In light of the apparent increase in Iran’s anti-Western propaganda following the conclusion of JCPOA negotiations, it comes as little surprise that Iranian officials have rejected the State Department’s calls for the Namazis’ release. It is also little surprise that Iranian Foreign Ministry spokesperson Bahram Qassemi declared, “The American threats only add to the wall of mistrust Iranians have regarding the United States.”
In fact, Iran’s young and well-educated population is understood to largely possess positive views of Western culture and to be in favor of improved relations between the two countries. It is this that the regime’s leadership is apparently reacting to as it attempts to diminish expectations of post-JCPOA rapprochement, while also legitimizing its own claims of mistrust.
Toward that end, Iranian Supreme Leader Ali Khamenei took to Twitter on Wednesday to condemn the US and especially its government for a “lack of spirituality and faith,” according to The Hill. Khamenei also took a swipe at American media, implying that a spiritually bankrupt federal government will wield influence over a media infrastructure that has truly global reach, including considerable reach in Iran.
Although the internet is heavily restricted and popular social media networks are banned (including, ironically, Twitter), many Iranians are adept at circumventing these restrictions and maintaining their own exposure to Western culture. On one hand Iranian hardliners are still attempting to combat this through sting operations and arrests, such as Operation Spider II, which led to criminal charges against dozens of Iranians accused of participating in a Western-style modeling network online.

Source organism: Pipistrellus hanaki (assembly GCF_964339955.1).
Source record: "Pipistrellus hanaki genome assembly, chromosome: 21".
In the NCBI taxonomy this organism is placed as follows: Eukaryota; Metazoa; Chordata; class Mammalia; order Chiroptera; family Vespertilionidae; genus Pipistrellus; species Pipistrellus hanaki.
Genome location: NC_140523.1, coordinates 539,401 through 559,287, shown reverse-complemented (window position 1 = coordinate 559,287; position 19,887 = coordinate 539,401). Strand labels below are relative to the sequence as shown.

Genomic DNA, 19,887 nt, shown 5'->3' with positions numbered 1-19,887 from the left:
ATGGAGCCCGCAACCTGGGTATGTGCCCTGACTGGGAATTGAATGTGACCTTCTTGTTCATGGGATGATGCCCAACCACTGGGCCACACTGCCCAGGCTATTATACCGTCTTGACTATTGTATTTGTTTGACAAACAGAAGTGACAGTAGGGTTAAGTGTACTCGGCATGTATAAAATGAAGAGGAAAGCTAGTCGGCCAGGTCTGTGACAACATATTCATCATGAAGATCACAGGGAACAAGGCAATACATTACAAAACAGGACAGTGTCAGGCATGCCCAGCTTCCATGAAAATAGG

But on the other hand, the Washington Post reported on Wednesday that Iran’s state media had also taken to utilizing the population’s taste for Western media, in an attempt to present selective examples thereof, in the interest of mocking American politics. Specifically, state media has taken to airing the Netflix political drama “House of Cards,” leading one Iranian student to tell the Associated Press that he believed it was an accurate depiction of Washington corruption. “They do anything to reach power,” he said.
It is perhaps in hopes of reinforcing both Khamenei’s moral narrative and his regime’s political narrative about the propaganda that state media also elected to air the second US presidential debate. The move was reportedly unprecedented, with Iran having never before aired such a debate in its entirety. That particular debate came in the immediate aftermath of allegations about Republican nominee Donald Trump’s former behavior toward women. But the media’s treatment of that topic also led to Trump intimating during the debate that the system had been rigged against him.
According to the Post, this talking point was eagerly taken up by Iran’s English-language propaganda network Press TV. The network frequently features conspiracy theories about the United States, including allegations that the terrorist attacks of September 11, 2001 were an “inside job.” In keeping with this tone, Press TV quoted one writer as saying that American elections have been subject to manipulation “for nearly 200 years.”